Streams

The Debate Over NYU's Expansion Plan

Monday, March 26, 2012

New York University is the latest city institution to evoke controversy with its ambitious expansion plan, which would more than double the amount of density on two Greenwich Village area superblocks. Vin Cipolla, president of the Municipal Art Society, Brad Hoylman, Chair of Community Board 2, and Mark Crispin Miller, an NYU faculty member, discuss what the plan means for the city, for Greenwich Village, and for NYU faculty and students. The Municipal Art Society is hosting a panel discussion on the merits and drawbacks of the plan on March 27.

Source: NYU 2031
NYU’s proposed development site (superblocks).
Source: NYU 2031
NYU’s proposed site plan.
Source: NYU 2031
NYU’s proposed site plan (3D schematic).
Source: NYU 2031
NYU’s proposed buildings in context.
Source: Municipal Art Society
Map showing neighborhood building heights and proposed NYU building heights.
Source: Mayor’s Office of Environmental Coordination
Map of area currently underserved by public space.
Source: Municipal Art Society
7. Mercer-Houston dog run.
Source: Municipal Art Society
Buildings located along western side of LaGuardia Place.

Guests:

Vin Cipolla, Brad Hoylman and Mark Crispin Miller
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Comments [31]

NYU Student from East Village

http://www.nyu.edu/nyu2031/nyuinnyc/

In NYU's promotional video a science teacher highlights the need for space, citing a need larger research equipment etc. As a studio art major, I can vouch for a dire need for space in an ill-equipped, too crowded building. I wonder how a new dormitory to house 1,400 freshmen helps solve these issues. Now we can have bigger classes in our too small classrooms... If we're going to spend millions of dollars on construction projects, why don't we just renovate/improve the buildings that we have? Or at the very least build buildings that house resources that we actually need--not just more students. Yes, more students mean more $$$ but it also means lower selectivity and therefore less prestige. I'm glad they care so much about things other than their wallets (sarcasm...)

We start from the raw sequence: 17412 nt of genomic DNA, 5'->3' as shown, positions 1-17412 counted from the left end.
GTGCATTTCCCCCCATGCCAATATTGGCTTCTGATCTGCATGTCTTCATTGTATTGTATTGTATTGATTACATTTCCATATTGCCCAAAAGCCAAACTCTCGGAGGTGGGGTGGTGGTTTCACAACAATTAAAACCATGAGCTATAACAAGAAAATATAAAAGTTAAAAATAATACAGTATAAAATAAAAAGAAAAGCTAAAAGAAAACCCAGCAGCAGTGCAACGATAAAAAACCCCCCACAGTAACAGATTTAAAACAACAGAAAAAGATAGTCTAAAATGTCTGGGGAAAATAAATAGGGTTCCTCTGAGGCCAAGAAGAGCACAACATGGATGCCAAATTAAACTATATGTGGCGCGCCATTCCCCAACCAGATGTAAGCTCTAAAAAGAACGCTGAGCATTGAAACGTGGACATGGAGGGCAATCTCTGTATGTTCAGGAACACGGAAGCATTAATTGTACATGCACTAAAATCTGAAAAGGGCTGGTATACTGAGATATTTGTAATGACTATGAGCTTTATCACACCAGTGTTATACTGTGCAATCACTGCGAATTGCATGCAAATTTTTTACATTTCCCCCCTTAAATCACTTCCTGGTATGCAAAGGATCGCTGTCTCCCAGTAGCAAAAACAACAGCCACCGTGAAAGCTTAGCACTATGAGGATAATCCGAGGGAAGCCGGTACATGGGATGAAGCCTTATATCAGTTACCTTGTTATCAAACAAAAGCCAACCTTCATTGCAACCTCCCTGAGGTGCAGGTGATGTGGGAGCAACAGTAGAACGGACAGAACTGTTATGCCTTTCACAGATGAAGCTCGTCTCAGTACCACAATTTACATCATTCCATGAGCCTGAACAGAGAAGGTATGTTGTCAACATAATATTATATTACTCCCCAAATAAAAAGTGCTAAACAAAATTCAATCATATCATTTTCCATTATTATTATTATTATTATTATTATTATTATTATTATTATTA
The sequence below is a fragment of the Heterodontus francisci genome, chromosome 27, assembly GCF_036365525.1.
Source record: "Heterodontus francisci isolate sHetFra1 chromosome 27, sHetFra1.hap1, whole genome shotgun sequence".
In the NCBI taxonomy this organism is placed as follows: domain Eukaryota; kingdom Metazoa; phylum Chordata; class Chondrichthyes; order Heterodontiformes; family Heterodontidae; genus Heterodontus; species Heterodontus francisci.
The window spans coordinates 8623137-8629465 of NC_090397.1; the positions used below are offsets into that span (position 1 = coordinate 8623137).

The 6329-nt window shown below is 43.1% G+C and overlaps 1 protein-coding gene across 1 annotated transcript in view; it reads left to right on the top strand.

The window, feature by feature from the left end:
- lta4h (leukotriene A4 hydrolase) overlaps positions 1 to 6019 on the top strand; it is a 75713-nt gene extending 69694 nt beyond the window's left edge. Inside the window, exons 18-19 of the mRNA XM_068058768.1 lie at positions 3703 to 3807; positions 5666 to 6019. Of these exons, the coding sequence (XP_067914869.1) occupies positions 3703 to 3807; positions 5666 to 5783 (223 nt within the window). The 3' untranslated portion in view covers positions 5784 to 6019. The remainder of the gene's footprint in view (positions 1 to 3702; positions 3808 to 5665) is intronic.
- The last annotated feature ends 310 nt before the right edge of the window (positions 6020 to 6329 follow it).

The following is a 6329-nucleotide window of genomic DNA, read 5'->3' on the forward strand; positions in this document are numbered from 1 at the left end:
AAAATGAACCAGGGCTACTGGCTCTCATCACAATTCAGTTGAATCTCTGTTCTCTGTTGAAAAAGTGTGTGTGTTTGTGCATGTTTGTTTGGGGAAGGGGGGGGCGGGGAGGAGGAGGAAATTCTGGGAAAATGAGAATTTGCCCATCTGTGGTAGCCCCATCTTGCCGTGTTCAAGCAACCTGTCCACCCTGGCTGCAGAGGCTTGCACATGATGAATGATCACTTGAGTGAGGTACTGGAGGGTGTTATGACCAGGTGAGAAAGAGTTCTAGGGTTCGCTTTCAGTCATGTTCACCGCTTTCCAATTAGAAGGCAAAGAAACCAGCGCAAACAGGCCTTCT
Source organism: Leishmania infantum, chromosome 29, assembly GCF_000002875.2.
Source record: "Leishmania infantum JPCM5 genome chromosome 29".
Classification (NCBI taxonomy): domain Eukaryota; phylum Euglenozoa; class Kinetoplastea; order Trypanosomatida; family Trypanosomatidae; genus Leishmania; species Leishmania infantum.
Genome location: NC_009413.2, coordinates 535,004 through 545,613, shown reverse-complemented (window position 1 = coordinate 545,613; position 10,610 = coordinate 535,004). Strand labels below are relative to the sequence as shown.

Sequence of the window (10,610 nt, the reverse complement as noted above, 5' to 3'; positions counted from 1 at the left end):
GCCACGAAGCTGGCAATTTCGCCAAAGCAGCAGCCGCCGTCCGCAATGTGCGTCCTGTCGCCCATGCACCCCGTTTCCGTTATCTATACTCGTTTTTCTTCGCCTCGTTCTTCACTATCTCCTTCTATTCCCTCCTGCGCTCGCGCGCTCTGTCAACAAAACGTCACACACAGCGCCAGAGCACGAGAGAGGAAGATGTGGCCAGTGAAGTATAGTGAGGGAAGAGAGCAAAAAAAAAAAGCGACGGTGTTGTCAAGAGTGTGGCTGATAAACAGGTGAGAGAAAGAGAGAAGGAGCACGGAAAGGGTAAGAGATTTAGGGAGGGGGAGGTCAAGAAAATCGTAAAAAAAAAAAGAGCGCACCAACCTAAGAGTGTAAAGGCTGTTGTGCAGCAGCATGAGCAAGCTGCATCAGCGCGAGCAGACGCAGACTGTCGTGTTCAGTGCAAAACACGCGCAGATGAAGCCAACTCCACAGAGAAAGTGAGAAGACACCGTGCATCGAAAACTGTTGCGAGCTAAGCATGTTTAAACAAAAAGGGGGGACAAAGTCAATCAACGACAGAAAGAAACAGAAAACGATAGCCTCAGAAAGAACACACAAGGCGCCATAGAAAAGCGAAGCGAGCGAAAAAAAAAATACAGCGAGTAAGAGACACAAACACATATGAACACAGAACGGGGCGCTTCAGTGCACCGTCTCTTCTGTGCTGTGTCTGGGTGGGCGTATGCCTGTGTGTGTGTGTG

May. 01 2012 10:05 PM
Nathan Newman from New York

Although my bias is more density in NYC of almost any kind is good. More students at NYC is fewer students at some suburban campus driving cars contributing to global warming.

All low density zoning decisions in NYC are decisions to help kill the p,abet since NYC residents use one half to one third the energy of non-NYC folks. And less housing means more pressure driving up housing costs (although slightly less of an issue with NYU).

People who don't move to New York City don't disappear; they just add to sprawl in areas without good public transportation. There is an elite NIMBYism running through this whole discussion, where people privileged to have the wealth (or the luck of a rent-controlled apartment) to live in the heart of Manhattan want to block the ability of additional people to live there. NYU lies at the heart of the city with multiple transit lines servicing it and it should be one of the densest places on earth, yet the zoning rules continue to block higher-density construction.

That just drives up housing costs and hurts the environment by pushing people away from an area with strong public transit to areas where they need to drive. While there are no doubt issues of preserving public park land that are important in this discussion, that seems to get lost in a far larger misguided attack on greater density-- density that is good for working families and good for the environment.

Mar. 27 2012 08:49 AM

superf88 -

Agreed. An elitist and asinine comment.

Mar. 27 2012 08:48 AM
domag

This show asks some great questions and gets to the point of the issues about economics and greenery and community resources. NYU has a no concern for anyone... this is a devastating plan.

Mar. 27 2012 07:12 AM
Debbie from Queens

What about the community garden on La Guardia? What is to become of this sliver of peaceful contemplation? Birds, butterflies, trees and flowers create a small oasis and a much needed respite to the busy city. No gardens or green areas should be sacrificed for any kind of building - not even a university. Didn't Socrates teach under a tree?

Mar. 26 2012 11:23 PM

For Susan from Greenwich Village, see http://www.pbase.com/hjsteed/wsv_gardens.

Mar. 26 2012 11:00 PM
Gail Linsenbard, PhD from Vero Beach, FL